I solo/duo since the 90s, so I’m far away from target demographic. me and my partner are somewhat casual/hardcore. due to RL work we play casual hours. but those few hours are as efficient as possible hence hardcore. we have enough accounts to cover game necessities (back in the day where you didn’t have charslots, like starwarsgalaxies(SWG) at start.) and usually looking back we tend to end up in pvp and solo-/duo-ing group content.

    your expansion tiering doesn’t make “old content” relevant it makes it more a barrier like finalfatasyXIV(FFXIV) mainstory. it is hard to prepare for X expansions as a dev. the fundamental problem with tiering is breaking old content and streamlining it and somehow make it still relevant filled with active players new and veteran. downleveling characters like guildwars2(GW2) makes the content still hard enough. relevance can come from items, at least for me, that are still very nice to have in any expansion or higher level. SWG had various items as quest reward from long quest chains those items gave buffs, so at some point you WANT to not MUST do them for min-maxing or build-enabling.
    The question is what is easier for a dev? building new-player-stuff within a new expansions abandoning the old completely or changing old stuff to streamline to a somewhat same-hours-spend player experience. If T1 took 60h I would like to take T1-T9 also 60hours + maybe Xh more per expansion? you get the idea. so yes from all stages of expansion and story some stuff has to go but be relevant, fun, deep, engaging (marketing PR can go ham here)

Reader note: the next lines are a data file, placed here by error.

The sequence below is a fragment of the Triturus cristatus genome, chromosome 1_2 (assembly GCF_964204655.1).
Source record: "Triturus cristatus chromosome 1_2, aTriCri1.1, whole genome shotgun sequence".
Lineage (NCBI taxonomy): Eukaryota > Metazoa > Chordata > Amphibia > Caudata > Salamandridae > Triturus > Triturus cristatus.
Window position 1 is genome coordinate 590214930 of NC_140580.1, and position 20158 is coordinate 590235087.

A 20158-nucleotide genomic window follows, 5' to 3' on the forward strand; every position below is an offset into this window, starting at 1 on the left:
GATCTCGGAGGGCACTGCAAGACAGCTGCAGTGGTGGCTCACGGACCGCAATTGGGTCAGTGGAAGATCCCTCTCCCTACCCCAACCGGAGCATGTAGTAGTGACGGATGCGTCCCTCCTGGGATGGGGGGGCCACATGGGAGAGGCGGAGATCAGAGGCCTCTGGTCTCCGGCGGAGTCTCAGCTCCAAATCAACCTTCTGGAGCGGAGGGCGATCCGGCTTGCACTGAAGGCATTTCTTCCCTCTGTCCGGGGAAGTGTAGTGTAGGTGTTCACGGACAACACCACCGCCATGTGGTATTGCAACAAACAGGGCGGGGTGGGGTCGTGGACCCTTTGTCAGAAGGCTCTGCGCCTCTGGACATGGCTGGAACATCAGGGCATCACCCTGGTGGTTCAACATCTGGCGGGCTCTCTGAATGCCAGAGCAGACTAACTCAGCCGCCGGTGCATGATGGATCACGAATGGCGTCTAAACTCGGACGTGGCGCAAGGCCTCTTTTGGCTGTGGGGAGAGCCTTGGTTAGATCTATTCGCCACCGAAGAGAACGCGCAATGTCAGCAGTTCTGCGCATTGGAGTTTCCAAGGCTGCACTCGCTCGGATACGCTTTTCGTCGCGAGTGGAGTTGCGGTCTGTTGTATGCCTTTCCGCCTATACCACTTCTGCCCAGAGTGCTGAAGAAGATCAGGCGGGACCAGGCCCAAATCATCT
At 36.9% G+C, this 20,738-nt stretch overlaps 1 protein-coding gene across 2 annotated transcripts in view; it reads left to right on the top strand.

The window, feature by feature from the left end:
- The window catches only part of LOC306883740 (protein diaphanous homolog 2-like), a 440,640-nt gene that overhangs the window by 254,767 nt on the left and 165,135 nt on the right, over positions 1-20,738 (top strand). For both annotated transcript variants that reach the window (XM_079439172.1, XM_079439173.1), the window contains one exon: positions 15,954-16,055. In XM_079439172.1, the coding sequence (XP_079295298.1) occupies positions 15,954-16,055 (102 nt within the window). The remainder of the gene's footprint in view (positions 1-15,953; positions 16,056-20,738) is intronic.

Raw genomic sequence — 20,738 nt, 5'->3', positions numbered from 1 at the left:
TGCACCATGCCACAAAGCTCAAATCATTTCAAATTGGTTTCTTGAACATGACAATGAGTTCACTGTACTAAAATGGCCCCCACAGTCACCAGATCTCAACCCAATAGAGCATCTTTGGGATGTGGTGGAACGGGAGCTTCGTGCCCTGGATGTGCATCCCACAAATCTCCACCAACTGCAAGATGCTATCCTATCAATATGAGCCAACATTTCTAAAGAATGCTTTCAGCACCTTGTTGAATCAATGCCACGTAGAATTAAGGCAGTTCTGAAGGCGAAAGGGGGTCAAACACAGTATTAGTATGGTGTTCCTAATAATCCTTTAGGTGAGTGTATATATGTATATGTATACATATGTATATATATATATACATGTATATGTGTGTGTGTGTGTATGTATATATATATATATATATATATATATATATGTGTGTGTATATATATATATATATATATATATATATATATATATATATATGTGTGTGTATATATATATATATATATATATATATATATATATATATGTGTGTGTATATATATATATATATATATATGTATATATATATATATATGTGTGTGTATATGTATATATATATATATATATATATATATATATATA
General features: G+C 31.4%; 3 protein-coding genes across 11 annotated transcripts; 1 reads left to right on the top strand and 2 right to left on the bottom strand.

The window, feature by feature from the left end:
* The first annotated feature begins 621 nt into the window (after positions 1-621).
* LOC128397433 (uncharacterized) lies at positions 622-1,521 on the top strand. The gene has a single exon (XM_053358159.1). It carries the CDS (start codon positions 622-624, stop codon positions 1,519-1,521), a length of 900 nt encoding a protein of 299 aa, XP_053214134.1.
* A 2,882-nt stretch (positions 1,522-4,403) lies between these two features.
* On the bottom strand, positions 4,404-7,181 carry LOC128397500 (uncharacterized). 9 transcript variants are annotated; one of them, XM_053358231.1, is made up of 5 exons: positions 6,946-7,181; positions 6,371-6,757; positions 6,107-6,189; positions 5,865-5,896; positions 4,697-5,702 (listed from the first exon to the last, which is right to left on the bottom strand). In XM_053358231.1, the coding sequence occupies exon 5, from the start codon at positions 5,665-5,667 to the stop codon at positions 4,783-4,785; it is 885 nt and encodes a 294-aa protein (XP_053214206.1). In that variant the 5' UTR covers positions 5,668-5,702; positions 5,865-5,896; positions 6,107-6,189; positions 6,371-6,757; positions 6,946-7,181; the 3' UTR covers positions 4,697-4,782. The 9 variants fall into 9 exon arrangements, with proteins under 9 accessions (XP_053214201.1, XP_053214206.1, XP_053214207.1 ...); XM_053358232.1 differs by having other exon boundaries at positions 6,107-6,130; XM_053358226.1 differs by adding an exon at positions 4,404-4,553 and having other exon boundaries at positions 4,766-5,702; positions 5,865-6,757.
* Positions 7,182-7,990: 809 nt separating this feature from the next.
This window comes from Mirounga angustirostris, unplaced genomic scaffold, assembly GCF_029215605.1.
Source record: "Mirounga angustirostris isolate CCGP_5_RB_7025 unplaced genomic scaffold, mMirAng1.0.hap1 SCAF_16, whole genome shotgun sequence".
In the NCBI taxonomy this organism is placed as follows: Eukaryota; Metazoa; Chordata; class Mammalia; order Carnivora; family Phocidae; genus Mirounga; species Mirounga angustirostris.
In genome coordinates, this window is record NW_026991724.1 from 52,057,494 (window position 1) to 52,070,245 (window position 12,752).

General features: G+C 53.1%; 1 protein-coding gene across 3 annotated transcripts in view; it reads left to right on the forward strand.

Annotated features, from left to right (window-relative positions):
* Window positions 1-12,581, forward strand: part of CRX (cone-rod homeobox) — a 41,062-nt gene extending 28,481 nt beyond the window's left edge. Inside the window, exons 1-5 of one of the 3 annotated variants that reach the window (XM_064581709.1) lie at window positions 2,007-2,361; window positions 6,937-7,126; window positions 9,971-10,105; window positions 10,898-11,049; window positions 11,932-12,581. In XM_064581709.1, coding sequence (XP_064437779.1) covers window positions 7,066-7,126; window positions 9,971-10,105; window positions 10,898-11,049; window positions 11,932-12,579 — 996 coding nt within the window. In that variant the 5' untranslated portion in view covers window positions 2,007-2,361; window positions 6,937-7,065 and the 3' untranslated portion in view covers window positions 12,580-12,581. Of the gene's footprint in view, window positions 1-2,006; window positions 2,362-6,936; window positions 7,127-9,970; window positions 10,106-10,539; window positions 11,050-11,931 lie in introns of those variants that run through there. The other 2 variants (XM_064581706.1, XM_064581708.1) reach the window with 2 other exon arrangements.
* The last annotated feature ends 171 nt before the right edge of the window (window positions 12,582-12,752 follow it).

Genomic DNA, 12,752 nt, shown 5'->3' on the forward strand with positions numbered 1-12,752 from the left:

either way people will whine.

    boosting doesn’t go away, it is too good money for the devs.


  6. Hah!
    “I openly condemn the “end game content” in an MMO”

    No you don’t! You embrace it fully. The deal is your “end game content” isn’t playing the game at all, buy rather manipulating it’s economy to “get rich.” The “end game content” of being the richest colors your every view. Ok, that’s not the “as designed” end game content, and it’s being destroyed by RMT and P2W, (And in my opinion, shouldn’t be there in the first place, as it disrupts the game.) I understand that you’re frustrated that you can’t play your version of the “end game content” because of that.

    Before the existence of “end game content”, people were content to waste time grinding for the fun of it. But now that that genie is out of the bottle, it will naturally consume the rest of the game. It’s not “This is how it is, so this is how it should be.” It’s market forces. A vastly superior product came along and the players embraced it.